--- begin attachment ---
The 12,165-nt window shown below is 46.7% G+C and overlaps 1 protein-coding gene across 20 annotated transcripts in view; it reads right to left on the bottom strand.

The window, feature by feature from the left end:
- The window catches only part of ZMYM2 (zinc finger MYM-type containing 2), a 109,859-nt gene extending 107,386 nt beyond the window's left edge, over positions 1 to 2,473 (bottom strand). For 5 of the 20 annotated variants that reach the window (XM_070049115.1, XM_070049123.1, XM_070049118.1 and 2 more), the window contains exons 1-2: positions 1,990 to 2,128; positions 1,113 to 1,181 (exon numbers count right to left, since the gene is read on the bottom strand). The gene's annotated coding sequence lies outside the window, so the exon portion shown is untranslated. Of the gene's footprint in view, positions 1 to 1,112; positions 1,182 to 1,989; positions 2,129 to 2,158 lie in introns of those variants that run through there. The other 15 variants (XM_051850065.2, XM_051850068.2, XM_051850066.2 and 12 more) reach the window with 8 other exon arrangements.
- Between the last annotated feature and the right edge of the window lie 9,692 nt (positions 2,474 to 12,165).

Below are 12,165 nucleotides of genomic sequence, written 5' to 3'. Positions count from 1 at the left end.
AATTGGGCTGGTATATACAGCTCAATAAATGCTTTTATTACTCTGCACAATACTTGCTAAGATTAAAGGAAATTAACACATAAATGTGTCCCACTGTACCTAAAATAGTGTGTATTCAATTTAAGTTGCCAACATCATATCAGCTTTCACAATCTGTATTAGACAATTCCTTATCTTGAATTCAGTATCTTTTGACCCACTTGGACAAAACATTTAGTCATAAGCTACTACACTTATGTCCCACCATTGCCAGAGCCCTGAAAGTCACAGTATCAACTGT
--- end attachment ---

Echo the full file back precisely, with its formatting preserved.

The 12,165-nt window shown below is 46.7% G+C and overlaps 1 protein-coding gene across 20 annotated transcripts in view; it reads right to left on the bottom strand.

The window, feature by feature from the left end:
- The window catches only part of ZMYM2 (zinc finger MYM-type containing 2), a 109,859-nt gene extending 107,386 nt beyond the window's left edge, over positions 1 to 2,473 (bottom strand). For 5 of the 20 annotated variants that reach the window (XM_070049115.1, XM_070049123.1, XM_070049118.1 and 2 more), the window contains exons 1-2: positions 1,990 to 2,128; positions 1,113 to 1,181 (exon numbers count right to left, since the gene is read on the bottom strand). The gene's annotated coding sequence lies outside the window, so the exon portion shown is untranslated. Of the gene's footprint in view, positions 1 to 1,112; positions 1,182 to 1,989; positions 2,129 to 2,158 lie in introns of those variants that run through there. The other 15 variants (XM_051850065.2, XM_051850068.2, XM_051850066.2 and 12 more) reach the window with 8 other exon arrangements.
- Between the last annotated feature and the right edge of the window lie 9,692 nt (positions 2,474 to 12,165).

Below are 12,165 nucleotides of genomic sequence, written 5' to 3'. Positions count from 1 at the left end.
AATTGGGCTGGTATATACAGCTCAATAAATGCTTTTATTACTCTGCACAATACTTGCTAAGATTAAAGGAAATTAACACATAAATGTGTCCCACTGTACCTAAAATAGTGTGTATTCAATTTAAGTTGCCAACATCATATCAGCTTTCACAATCTGTATTAGACAATTCCTTATCTTGAATTCAGTATCTTTTGACCCACTTGGACAAAACATTTAGTCATAAGCTACTACACTTATGTCCCACCATTGCCAGAGCCCTGAAAGTCACAGTATCAACTGT